Researchers found that the link between a history of uterine leiomyoma, also known as fibroids, and cancer was strongest for cancer diagnosed within two years of uterine fibroids being found. The results could be explained by greater surveillance of women with fibroids or misdiagnosis of cancer as uterine leiomyoma.
An association also was observed for cancer reported 10 or more years after fibroids were detected.
Earlier studies have found that incidence rates for endometrial cancers have risen across all racial and ethnic groups in the United States, with the highest annual increase observed among non-Hispanic black women.
Compared to caucasian women, black women have two to three times the incidence of uterine fibroids, an earlier age at first diagnosis, and greater disease severity.
Because endometrial bleeding is a symptom of both fibroids and uterine cancer, it is possible that some cancers are initially misdiagnosed as fibroids, says lead researcher Lauren Wise, professor of epidemiology at Boston University.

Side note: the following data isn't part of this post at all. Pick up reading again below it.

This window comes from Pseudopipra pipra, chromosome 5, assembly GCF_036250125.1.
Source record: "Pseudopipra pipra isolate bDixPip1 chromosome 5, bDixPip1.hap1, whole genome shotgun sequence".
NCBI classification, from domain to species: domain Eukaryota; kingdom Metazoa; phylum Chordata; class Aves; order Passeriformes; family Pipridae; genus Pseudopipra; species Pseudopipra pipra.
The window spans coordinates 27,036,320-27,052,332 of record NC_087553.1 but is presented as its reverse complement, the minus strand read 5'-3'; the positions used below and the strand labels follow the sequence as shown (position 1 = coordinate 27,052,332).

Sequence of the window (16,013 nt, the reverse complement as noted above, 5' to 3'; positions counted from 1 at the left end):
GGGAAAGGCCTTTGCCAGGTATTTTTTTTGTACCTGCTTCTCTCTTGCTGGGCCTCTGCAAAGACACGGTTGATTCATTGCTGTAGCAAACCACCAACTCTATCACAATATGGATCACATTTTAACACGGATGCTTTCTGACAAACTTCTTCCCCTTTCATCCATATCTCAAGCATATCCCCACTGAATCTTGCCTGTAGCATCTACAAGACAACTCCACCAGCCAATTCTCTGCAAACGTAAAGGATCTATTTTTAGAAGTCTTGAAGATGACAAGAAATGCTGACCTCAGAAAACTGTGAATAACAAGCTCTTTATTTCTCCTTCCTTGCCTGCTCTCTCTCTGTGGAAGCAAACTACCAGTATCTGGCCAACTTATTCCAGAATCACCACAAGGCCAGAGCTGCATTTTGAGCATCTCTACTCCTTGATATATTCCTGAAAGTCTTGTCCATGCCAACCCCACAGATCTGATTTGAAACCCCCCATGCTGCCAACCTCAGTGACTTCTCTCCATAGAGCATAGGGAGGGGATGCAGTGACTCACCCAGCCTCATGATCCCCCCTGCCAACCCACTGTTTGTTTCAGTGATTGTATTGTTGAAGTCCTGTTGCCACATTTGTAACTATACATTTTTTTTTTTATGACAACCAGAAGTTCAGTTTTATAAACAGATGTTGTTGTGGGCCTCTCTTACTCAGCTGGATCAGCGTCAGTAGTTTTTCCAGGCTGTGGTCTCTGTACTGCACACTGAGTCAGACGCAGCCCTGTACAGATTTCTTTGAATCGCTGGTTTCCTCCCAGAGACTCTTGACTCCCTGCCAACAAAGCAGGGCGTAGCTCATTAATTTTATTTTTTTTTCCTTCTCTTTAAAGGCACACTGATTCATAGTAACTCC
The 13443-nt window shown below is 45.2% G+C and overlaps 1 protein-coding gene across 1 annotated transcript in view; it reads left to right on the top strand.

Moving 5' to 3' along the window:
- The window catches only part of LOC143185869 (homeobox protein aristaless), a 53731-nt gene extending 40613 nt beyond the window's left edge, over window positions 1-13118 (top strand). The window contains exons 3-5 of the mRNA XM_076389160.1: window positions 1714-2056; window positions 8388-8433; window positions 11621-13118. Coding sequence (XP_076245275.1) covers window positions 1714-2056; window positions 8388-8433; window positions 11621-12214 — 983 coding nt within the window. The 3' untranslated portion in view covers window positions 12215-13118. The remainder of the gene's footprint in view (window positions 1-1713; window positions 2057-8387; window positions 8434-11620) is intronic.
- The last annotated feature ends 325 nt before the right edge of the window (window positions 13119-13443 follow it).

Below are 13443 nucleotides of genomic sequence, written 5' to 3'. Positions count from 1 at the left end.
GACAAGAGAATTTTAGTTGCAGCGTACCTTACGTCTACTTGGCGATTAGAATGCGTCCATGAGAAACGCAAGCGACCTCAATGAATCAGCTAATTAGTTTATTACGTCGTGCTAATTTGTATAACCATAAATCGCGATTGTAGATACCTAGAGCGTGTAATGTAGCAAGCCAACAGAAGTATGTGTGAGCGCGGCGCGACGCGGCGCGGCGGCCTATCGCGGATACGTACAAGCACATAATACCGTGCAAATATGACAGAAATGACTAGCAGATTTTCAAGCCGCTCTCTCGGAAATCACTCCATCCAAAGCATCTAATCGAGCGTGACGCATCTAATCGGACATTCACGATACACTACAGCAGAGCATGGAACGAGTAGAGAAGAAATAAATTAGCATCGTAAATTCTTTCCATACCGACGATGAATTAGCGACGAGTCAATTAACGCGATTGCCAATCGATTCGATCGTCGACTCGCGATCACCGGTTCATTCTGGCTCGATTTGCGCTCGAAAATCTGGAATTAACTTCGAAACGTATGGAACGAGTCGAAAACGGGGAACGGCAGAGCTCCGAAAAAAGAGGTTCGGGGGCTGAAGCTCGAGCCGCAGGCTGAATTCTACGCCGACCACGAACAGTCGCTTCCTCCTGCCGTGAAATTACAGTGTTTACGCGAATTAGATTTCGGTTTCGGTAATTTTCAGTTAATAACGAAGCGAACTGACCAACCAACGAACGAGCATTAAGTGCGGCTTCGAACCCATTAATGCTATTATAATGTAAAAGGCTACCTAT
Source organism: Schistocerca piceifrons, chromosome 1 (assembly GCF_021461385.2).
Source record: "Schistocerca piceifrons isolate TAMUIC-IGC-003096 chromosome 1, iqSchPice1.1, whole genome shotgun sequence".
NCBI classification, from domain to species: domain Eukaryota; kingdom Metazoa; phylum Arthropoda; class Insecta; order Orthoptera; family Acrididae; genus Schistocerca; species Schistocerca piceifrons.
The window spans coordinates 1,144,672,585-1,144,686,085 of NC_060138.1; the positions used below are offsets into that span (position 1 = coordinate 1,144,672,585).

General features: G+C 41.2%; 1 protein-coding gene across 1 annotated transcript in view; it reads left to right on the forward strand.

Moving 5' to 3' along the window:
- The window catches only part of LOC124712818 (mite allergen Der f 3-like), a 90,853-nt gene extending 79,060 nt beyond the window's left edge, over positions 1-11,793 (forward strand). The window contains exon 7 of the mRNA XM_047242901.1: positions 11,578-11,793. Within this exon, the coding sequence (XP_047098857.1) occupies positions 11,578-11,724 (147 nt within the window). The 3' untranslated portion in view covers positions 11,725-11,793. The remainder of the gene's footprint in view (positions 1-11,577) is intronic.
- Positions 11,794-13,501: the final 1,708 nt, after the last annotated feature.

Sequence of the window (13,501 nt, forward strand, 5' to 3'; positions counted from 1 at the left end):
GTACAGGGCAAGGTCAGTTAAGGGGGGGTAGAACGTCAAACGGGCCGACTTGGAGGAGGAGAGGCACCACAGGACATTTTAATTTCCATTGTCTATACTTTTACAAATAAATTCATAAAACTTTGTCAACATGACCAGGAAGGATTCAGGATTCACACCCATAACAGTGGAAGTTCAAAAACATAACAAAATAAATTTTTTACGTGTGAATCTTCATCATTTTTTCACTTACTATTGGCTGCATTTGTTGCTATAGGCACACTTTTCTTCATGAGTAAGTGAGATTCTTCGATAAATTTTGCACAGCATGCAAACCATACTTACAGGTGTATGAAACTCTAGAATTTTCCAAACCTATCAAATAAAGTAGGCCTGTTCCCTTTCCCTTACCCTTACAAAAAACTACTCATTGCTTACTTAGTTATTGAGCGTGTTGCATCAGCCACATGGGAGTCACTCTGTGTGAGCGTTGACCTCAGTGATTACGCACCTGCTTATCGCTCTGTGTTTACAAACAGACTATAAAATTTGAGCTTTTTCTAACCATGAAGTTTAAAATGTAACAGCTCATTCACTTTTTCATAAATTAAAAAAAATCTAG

That could help explain the study’s finding of a stronger association between fibroids and uterine cancer that is diagnosed at later stages (stage 2 or greater), the authors write.
It remains unclear whether there is a causal association between uterine fibroids and the incidence of endometrial cancer. Studies of genetic alterations in uterine fibroids have identified several distinct pathways of tumor development.